Fortune Favors the Bold
Zuko studied the small fire in a valiant attempt to conceal his impatience.
It was small. It was a fire. It was fueled by wood. Someone had been foolish enough to install it in a room with little apparent ceiling ventilation. Zuko considered himself fairly knowledgeable when it came to conflagrations, so he had no problem classifying this one as hopelessly pedestrian.
"This is it?" Zuko asked, wondering if the old woman wished for him to manipulate the fire in some way. He hated sitting here with nothing to do. He could be training right now. Instead, he was stuck in an anteroom that smelled like scorched incense while his Uncle charmed the little servant girl in the foyer out of her mistress' best tea.
"Oh, no my dear," the fortuneteller said, as she knelt down on the other side of the fire. From the way she moved it was evident that her joints had seen better days. "We're only just getting started."
The fortuneteller drew a small silk pouch out of the folds of her robes and emptied the contents into her left hand. Zuko was mildly surprised to see that she was holding shards of bone.
Firelight glinted off of the woman's strange headdress. Any son of the Fire Nation knew that a half-moon didn't look right in gold, solar circle or no solar circle.
"As you say," Zuko inclined his head, bidding the fortuneteller to continue. This woman was helping them with more useful things that fortunetelling, and he was no ingrate. He'd give her what she wanted.
"I see you're a skeptic." The old woman had the audacity to look bemused. Her makeup was too thick. It emphasized the way that her lips curved in some private joke.
"As you say," he admitted, with a small shrug.
"Would you like to know a secret?"
The fortuneteller's eyes sparkled. If Zuko were Uncle, then he'd probably be able to read volumes from that expression, but he wasn't Uncle so he decided not to care.
"If the information you're offering were a secret, then you wouldn't tell it to me," Zuko answered succinctly. It was a statement of fact, not an accusation.
These meetings with Uncle's 'friends' all followed the same script. They'd travel to some improbably out-of-the-way stopover on their way to Ba Sing Se, allegedly because no one would think to track them along such a nonsensical route. Then Uncle would seek out the most unlikely building in town and then flash his favorite Pai Sho tile at the resident oldster. Uncle and his associate say a few things that were both cryptic and boring, after which Zuko would be summarily dismissed and ignored for the next few hours. The next day luck would turn in their favor and they'd be off to repeat the process all over again.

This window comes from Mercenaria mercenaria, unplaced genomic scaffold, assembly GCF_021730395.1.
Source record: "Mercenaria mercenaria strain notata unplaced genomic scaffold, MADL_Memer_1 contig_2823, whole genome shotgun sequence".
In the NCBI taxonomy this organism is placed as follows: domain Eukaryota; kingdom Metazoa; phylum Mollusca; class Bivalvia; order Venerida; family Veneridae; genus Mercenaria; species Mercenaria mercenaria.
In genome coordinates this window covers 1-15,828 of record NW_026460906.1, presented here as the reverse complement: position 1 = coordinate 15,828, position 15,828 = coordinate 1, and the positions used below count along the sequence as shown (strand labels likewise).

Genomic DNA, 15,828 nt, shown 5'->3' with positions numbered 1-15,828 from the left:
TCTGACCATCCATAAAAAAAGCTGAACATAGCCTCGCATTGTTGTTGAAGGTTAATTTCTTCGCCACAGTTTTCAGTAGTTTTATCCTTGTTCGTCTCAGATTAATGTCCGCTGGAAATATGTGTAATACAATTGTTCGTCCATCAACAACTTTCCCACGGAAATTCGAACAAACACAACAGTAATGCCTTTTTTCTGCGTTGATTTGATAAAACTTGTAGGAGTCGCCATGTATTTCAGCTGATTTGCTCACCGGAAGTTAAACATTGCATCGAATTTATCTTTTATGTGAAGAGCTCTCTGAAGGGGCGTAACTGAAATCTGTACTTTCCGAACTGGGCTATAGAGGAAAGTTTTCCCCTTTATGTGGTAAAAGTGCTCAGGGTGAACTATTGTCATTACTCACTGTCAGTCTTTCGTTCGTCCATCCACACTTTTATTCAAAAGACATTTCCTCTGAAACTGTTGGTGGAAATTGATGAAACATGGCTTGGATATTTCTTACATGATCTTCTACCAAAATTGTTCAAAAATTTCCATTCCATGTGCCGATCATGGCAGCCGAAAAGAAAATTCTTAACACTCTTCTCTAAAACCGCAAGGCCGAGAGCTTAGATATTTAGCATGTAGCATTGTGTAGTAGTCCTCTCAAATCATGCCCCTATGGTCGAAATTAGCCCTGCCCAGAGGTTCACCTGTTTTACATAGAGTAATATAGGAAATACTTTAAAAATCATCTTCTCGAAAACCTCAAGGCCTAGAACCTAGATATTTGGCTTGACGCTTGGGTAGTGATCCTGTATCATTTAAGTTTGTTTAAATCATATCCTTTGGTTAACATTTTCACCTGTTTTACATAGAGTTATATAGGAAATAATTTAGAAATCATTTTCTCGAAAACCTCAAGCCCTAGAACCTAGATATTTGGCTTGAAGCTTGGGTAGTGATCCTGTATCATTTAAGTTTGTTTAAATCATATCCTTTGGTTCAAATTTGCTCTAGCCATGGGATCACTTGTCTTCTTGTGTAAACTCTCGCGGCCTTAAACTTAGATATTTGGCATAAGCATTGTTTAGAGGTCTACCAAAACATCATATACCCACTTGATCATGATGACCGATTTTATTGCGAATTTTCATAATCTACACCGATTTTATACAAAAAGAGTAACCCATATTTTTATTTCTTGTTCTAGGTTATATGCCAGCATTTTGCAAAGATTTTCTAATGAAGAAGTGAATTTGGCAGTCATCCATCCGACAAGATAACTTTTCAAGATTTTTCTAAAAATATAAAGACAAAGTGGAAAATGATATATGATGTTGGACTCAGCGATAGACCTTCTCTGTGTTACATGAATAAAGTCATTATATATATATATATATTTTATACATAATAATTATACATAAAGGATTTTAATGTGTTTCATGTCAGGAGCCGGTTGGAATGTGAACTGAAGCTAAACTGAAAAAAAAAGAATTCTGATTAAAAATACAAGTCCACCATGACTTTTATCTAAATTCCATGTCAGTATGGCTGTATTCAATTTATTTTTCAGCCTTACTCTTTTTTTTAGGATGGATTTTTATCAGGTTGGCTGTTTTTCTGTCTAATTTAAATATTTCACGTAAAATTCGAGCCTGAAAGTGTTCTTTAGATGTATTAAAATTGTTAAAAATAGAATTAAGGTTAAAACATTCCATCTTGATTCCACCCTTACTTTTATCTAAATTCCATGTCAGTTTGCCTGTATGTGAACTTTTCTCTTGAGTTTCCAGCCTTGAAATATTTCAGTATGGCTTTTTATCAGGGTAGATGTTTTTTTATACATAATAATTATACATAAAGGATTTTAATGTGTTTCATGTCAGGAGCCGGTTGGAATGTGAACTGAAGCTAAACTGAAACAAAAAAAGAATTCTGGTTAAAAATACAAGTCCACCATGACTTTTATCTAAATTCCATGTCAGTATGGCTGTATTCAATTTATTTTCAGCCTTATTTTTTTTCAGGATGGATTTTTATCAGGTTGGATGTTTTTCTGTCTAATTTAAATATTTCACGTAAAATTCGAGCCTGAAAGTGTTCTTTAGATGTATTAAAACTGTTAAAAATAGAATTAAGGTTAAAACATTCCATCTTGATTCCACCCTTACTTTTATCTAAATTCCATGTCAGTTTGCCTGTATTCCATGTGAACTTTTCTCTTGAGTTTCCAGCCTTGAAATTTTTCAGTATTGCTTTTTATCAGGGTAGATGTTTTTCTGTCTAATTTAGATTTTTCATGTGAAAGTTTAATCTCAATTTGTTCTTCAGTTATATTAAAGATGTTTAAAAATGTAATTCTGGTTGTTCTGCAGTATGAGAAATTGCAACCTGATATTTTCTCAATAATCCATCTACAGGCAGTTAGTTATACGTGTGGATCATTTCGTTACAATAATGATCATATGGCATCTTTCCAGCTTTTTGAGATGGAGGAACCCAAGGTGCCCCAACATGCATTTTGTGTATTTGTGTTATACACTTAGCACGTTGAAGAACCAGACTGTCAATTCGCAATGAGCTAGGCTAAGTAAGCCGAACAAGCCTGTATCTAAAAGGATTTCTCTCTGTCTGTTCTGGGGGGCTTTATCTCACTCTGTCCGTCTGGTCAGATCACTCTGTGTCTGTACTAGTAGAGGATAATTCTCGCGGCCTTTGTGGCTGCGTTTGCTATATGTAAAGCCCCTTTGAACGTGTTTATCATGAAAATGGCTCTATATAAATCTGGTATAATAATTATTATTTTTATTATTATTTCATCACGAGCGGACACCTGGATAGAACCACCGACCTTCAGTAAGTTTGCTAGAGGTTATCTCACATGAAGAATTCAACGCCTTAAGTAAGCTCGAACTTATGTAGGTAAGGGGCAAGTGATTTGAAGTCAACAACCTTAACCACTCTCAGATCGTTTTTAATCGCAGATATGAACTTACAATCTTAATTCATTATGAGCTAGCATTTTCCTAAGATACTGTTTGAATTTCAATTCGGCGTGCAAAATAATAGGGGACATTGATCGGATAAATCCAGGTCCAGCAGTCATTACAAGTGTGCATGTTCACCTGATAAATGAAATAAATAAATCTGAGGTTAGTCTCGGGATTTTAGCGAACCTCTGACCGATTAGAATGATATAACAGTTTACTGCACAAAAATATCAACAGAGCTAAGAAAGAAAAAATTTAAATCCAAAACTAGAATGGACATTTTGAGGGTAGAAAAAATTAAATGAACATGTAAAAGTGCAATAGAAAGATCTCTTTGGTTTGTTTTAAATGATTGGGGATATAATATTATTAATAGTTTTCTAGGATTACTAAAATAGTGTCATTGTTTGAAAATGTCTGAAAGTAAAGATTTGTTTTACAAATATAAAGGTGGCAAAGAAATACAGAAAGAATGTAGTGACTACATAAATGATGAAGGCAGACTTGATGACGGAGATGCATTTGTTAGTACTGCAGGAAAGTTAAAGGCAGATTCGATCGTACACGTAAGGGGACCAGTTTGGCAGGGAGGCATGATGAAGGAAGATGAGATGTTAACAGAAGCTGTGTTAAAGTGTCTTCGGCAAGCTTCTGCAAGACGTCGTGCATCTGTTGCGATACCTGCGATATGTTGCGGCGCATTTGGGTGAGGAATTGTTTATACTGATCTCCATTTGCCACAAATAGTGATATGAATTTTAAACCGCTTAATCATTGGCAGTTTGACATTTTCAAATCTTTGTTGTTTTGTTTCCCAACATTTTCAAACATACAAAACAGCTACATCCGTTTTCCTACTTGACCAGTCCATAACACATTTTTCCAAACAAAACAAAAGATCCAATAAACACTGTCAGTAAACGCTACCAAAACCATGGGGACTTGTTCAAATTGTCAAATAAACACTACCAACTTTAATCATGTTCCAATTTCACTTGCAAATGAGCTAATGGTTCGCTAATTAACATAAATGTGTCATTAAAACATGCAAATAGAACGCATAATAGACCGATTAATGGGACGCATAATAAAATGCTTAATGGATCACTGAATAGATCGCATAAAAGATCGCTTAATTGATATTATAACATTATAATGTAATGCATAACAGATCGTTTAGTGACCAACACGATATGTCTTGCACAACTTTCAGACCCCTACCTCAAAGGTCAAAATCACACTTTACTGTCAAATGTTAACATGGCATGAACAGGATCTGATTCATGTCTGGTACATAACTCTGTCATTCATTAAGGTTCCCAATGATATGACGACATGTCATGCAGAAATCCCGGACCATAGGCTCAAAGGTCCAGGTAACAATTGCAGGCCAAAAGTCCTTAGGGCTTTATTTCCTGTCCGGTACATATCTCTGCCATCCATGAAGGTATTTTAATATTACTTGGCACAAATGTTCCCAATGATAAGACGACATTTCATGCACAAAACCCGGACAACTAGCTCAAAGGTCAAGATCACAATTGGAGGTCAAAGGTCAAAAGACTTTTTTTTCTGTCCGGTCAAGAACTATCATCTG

It was unusual for one of them to wish to deal with Zuko alone. Or at all, for that matter.
"You remind me of someone I knew, a very long time ago," Wu said. Apparently Zuko's answer had entertained her. Thick red paint made fortuneteller's smile appear wider than it actually was.
Great. They were already covering the boring and cryptic statements part of the process, so maybe this 'Aunt Wu' would shoo him out soon and Zuko could get on with his evening.
"Fire is alive. Like all living creatures, it consumes to survive. When we die our bodies return to the earth, our blood flows into the ocean, and the breath escapes from our lungs – but the spark disappears for good," the fortuneteller continued. She sifted the bones from palm to palm. It was a wonder that the old woman wasn't cut by any jagged edges. "That is why fire readings are the most accurate way to forecast the course of an individual's future. We will burn these bones in your stead, and the cracks that form will show me your path."
Zuko leaned forward in order to be closer to the heat. He certainly did not lean forward because he was interested in this clearly bastardized take on the works of the Great Sage Hyung. Conventional Fire Sages from the fifth century onward universally recognized that true fire was like unto the sun – it would never die. That was the enduring renewal of the superior element.
"I see," Zuko said noncommittally.
"And I'll get on with it, will I?"
Had the old woman just smirked at him? Zuko would dearly love to know what entertainment she was getting out of this.
"Yes." Zuko shifted impatiently on his cushion.
Madame Wu threw the bones onto the fire with a nonchalant flick of her wrist. Zuko watched the shards settle in amongst charred kindling. Marrow crackled ominously. All of this was ordinary.
Zuko relaxed his posture and suppressed the thought that this was kind of a letdown. The fire chose that exact moment to billow up out of control, shards of bone exploding outwards from the blaze.
Hot lancets of pain tore through Zuko's left arm. He clutched at it with a muffled grunt. Four superheated shards of bone shrapnel were embedded in his arm. Patches of blood blossomed on his shirt – his last and only piece of clean clothing.
"Is that how you treat all of your clients?" Zuko groused, ignoring the fact that Uncle hadn't paid the fortuneteller anything at all.
"Oh! My goodness, no! I've never seen anything like this. Stay right there. I'll help you."
The old woman sprung up, spryly, and then bustled off. Zuko noted with more than a little annoyance that she was completely unharmed.
"That isn't necessary."